IT SEEMS STRANGE that, in this year of Proposition 13 and all the talk about a taxpayers' revolt, a president should find it necessary to denounce, once again, "pork-barrell allocations." But Mr. Carter was absolutely right to do so at his press conference Thursday. The pork barrell is rolling wildly around on the Hill this fall and Congress is dancing with joy as more and more goodies are stuffed into it.

Those goodies - pet projects of members of Congress who want something for their friends or the folks back home - are not confined to the public works bill, which the president has threatened to veto. They can be found elsewhere, too - in the highway bill, the parks bill and the tax bill, to mention just a few. Not every project or proposal in those bills can be described as pork. But enough of them can be to make all the bills highly suspect.

The public works authorization bill, for example, directs the Corps of Engineers to built free water systems for Caesar Creek and East Fork Lake, Ohio. The highway bill mandates a rural public-tranaportation system for the vicinity of Sherman and Dension, Tex. The parks bill creates or expands federal facilities in more than 35 states, including new historic sites in Charles County, Md., and Richmond, Va. The tax bill includes an exception to benefit two large chicken farms, one in Maine and one in Arkansas. The list goes on and on.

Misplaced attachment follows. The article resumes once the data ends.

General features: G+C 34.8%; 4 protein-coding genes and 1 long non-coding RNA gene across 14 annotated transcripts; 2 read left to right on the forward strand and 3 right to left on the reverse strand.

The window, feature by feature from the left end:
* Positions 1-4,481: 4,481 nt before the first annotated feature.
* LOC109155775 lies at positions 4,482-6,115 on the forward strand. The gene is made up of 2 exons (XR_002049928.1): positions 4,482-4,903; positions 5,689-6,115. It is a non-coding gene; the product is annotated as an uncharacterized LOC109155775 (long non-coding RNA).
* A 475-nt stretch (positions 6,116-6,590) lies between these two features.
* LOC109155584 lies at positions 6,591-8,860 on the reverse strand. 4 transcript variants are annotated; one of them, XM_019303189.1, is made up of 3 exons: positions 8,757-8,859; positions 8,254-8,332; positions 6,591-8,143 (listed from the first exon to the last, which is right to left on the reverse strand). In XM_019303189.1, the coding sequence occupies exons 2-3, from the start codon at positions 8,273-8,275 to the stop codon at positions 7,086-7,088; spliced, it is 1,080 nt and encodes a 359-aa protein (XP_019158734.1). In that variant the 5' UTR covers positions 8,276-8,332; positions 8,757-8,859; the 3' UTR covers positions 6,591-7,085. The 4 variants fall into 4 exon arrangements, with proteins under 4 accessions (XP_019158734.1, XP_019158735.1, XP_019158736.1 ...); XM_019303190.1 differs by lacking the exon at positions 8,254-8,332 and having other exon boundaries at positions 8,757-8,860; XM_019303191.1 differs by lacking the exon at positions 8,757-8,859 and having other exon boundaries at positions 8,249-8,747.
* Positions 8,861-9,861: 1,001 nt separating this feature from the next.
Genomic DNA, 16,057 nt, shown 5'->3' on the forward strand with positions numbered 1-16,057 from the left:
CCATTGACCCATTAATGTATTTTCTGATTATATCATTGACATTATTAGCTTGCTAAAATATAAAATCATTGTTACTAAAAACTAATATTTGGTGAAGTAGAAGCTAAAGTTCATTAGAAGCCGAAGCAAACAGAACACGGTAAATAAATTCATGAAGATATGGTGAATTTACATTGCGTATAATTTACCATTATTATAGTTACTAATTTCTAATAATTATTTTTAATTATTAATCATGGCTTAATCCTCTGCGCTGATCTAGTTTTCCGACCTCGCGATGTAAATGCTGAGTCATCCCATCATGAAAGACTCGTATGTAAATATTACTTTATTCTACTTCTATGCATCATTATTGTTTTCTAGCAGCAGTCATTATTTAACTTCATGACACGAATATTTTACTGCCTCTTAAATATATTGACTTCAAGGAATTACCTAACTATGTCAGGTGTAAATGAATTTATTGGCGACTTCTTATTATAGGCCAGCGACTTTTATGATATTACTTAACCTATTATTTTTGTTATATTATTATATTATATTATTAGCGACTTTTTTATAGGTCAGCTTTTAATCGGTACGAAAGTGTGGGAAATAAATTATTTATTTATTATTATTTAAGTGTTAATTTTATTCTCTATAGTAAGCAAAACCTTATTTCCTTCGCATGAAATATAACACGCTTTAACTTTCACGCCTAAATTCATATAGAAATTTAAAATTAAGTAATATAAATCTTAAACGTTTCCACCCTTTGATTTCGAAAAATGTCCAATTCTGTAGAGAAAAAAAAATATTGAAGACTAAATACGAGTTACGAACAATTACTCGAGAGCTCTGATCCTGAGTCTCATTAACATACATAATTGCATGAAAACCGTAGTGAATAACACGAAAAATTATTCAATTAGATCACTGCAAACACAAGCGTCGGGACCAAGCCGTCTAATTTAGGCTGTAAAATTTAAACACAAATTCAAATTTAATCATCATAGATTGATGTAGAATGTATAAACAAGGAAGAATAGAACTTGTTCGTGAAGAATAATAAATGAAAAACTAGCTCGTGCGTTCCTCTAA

Both parties have a piece of the action. Republicans have been just as busy, and just as successful, as Democrats in putting projects into the barrel. Those water systems, for example, go to cities in the district of the senior Republican member of the House Public Works Committee, Rep. William E. Harsha. And that new historic site in Charles County - the home of Thomas Srone - is the pet project of the great Republican watchdog of the House, Rep. Robert E. Bauman.

If Congress goes through with what now appears to be its intention of approving this welter of projects, President Carter should not haver the slightest qualms about using his veto power extensively, even though Senate Majority Leader Robert C. Byrd (D-W.Va) has said he would try to override a veto of the public-works bill. Mr. Carter will need to explain his actions with some care - considerably more than he exercised in explaining the nuclear-carrier veto - because each of these hundreds of projects has its won core of supporters. But the mood of the country is like to be with him and not with those in Congress who are filing the barrel as if there were no tomorrow.